What comes to mind when you think of sweet sixteen? Pool parties, backyard barbecues, bowling, movies, sleepovers, these are some of the common ways to celebrate. A coming of age party, a step closer to adulthood, a rite of passage, and now, for some, a tragedy all too familiar.
On his 16th birthday, Santa Clarita Saugus High School shooter opened fire and shot five students, two of whom have passed away.
Thousands gathered this Sunday to pay homage to Dominic Blackwell and Gracie Anne Muehlberger, and their grieving friends and family.
Muehlberger's brother shared some precious moments and cherished memories, some from Gracie's last birthday party. Unfortunately,
Gracie or Dominic will never get the chance to celebrate their sweet sixteen. Two lives are lost, thousands scarred forever, because of gun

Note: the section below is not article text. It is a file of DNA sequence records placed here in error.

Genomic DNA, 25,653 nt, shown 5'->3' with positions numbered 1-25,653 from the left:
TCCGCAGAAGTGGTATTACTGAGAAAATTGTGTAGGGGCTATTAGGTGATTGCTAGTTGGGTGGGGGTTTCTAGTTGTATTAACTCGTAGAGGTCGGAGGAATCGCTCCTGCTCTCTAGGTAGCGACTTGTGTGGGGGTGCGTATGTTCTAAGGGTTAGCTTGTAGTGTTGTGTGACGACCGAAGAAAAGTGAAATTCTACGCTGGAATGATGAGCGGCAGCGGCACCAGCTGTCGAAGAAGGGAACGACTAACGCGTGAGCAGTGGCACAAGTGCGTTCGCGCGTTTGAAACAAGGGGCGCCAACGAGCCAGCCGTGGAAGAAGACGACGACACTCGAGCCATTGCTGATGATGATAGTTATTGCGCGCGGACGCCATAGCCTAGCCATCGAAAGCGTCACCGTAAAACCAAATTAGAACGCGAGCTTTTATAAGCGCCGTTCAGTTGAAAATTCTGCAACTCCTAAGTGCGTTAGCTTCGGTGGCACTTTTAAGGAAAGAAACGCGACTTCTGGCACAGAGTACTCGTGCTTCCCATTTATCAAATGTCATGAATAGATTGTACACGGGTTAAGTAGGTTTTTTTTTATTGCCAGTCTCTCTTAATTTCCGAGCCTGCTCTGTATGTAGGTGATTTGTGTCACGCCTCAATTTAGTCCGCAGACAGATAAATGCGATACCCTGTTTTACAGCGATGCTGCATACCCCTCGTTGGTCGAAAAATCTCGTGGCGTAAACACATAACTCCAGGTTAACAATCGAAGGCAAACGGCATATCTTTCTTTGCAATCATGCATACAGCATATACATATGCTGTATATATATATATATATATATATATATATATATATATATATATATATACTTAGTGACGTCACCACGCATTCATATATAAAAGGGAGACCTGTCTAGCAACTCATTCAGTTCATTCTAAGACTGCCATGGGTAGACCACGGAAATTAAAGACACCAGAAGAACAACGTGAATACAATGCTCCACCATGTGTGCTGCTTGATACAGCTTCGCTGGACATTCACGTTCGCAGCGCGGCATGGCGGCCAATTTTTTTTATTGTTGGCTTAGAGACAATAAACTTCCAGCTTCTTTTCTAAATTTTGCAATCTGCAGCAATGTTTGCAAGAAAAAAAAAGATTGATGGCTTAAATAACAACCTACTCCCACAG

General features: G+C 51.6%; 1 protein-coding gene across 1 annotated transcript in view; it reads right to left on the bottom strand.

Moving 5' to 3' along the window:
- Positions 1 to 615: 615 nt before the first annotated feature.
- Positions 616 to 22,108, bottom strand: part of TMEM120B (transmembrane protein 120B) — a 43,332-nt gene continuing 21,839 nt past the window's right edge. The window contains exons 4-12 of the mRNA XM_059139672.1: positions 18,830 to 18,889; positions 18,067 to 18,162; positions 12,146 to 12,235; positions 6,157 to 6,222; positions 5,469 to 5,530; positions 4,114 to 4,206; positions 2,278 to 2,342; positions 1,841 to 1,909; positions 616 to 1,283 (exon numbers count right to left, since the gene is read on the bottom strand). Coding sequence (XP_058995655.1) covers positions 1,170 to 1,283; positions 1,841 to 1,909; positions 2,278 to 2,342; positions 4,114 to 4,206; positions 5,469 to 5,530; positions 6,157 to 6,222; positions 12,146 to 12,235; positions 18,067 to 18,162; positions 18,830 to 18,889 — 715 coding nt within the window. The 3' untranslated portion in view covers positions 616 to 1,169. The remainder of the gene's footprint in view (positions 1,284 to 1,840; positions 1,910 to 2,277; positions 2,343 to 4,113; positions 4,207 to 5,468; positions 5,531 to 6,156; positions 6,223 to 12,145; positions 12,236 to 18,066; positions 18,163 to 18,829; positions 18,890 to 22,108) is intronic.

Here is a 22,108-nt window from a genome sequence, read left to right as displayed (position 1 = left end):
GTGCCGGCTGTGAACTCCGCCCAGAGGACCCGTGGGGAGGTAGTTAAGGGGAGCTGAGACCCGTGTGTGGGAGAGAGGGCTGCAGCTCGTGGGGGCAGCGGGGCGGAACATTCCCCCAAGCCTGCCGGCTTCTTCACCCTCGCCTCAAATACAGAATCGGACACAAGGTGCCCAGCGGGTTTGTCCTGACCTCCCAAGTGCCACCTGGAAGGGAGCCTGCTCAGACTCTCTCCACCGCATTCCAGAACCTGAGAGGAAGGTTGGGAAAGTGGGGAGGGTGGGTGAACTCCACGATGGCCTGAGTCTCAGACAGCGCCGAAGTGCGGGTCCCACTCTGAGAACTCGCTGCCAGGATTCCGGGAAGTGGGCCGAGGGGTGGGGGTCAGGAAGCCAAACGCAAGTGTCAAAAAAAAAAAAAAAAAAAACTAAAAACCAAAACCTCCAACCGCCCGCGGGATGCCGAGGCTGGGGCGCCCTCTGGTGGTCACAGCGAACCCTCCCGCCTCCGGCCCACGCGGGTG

violence, once again.
Just this year, there were 85 school shootings recorded in the US.1 Children are the future, yet their present is filled with loss and
terror at such a young age. Student survivors face problems like PTSD, anxiety, substance abuse, and many others.
Ironically, violence and mental illness are still intertwined in public perception. However, evidence shows the opposite. People with
mental illnesses make up only a small proportion of violent offenders.2 In the media and everyday life, mental health is being referred to as
the cause of mass shootings while becoming their painful byproduct.
After a conflict, large mammals perform several rituals as ways to forgive and care for one another.
What about us humans? At this rate, what rituals will we have to come up with to heal? Until when should kids have to mourn their friends? How many more uncelebrated birthdays because of a lack of sensible gun laws?
"Saugus Strong!" was the goosebump-giving chant heard before the high school playoffs. Once again, even with tears in their eyes, the
younger generation shows what's it like to be strong. I just wish it wasn't their only given choice.
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